Both cationic and anionic polymeric additives were used for the capillary electrophoretic separation of proteins in food samples. The cationic polyelectrolyte polydiallyldimethylammonium chloride was more effective in minimizing protein-wall interactions at pH 3 than at pH 7, presumably due to greater repulsion between the adsorbed polymer and proteins. Improved resolution was observed in the presence of the co-additive sodium octanesulphonate, presumably due to ion-pairing interactions with protein sample components. The anionic polymer dextran sulfate produced relatively high efficiencies, 120 000-180 000 theoretical plates, for protein separation, presumably because the polymer adsorbed to the capillary wall, rendering the surface more hydrophilic. In addition to reduced protein-wall interactions, improved resolution was observed, presumably due to analyte-polymer ion-exchange/ion-pairing interactions. When poly(vinyl sulphonic acid) was used instead of dextran sulfate, broader profiles were obtained and fewer components were resolved, presumably due to reduced wall deactivation that is related to the lower hydrophilicity of poly(vinyl sulphonic acid). Copyright (C) 1998 Elsevier Science B.V.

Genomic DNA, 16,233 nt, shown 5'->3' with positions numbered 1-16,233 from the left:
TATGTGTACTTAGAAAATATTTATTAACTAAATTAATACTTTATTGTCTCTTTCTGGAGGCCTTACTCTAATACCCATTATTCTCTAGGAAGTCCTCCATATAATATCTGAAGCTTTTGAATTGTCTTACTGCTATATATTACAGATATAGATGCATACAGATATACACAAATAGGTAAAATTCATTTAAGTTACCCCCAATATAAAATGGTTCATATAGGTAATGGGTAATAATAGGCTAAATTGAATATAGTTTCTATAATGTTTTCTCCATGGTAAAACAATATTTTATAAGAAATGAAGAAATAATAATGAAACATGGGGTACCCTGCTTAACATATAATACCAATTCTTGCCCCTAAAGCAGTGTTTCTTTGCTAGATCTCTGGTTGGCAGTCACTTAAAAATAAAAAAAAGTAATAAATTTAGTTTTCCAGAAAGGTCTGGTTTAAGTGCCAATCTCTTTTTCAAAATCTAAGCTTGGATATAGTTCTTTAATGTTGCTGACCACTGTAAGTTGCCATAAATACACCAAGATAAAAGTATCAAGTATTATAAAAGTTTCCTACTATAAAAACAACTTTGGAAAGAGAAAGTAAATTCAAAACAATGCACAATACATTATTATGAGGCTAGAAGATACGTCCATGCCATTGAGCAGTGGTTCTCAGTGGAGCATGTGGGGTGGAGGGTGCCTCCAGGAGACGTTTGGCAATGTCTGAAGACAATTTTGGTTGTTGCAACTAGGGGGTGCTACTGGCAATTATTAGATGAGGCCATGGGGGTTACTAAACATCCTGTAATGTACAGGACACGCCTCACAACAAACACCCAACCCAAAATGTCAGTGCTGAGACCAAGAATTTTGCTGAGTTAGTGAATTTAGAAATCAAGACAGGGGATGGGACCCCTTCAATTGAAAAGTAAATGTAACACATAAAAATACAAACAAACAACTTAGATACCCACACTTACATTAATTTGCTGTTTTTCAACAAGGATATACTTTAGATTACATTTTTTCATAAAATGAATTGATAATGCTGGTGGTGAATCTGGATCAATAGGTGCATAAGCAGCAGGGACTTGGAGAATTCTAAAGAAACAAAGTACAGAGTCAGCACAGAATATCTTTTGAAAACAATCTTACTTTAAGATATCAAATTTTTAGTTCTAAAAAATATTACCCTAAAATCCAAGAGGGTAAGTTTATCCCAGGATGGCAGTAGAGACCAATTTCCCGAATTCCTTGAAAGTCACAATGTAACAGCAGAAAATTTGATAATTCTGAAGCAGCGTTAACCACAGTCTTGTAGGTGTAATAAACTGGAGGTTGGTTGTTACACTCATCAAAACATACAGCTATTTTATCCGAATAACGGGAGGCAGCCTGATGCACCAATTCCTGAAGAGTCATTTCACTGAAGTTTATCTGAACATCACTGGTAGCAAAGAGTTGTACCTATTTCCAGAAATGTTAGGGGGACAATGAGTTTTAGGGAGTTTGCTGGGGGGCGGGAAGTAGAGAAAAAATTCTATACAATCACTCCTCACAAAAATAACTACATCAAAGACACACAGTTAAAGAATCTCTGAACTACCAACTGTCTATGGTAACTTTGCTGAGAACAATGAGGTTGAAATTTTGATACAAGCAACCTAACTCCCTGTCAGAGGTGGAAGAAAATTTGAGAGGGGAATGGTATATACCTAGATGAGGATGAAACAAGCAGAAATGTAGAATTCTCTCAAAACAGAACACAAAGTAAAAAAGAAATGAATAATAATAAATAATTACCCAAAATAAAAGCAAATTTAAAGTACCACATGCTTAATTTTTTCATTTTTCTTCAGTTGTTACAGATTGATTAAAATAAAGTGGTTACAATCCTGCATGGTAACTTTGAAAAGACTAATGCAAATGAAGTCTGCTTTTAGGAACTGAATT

Bibliographical noteFunding Information:
This work was supported by a Research Grant from the Natural Sciences and Engineering Research Council. Yung-Fong Cheng of Waters, is gratefully acknowledged for the generous donation of the Quanta 4000 instrument. E. Leblanc and R.J. LeBlanc of the Department of Agriculture, Food and Nutritional Science of the University of Alberta graciously provided the tissue samples.
Copyright 2007 Elsevier B.V., All rights reserved.
- Food analysis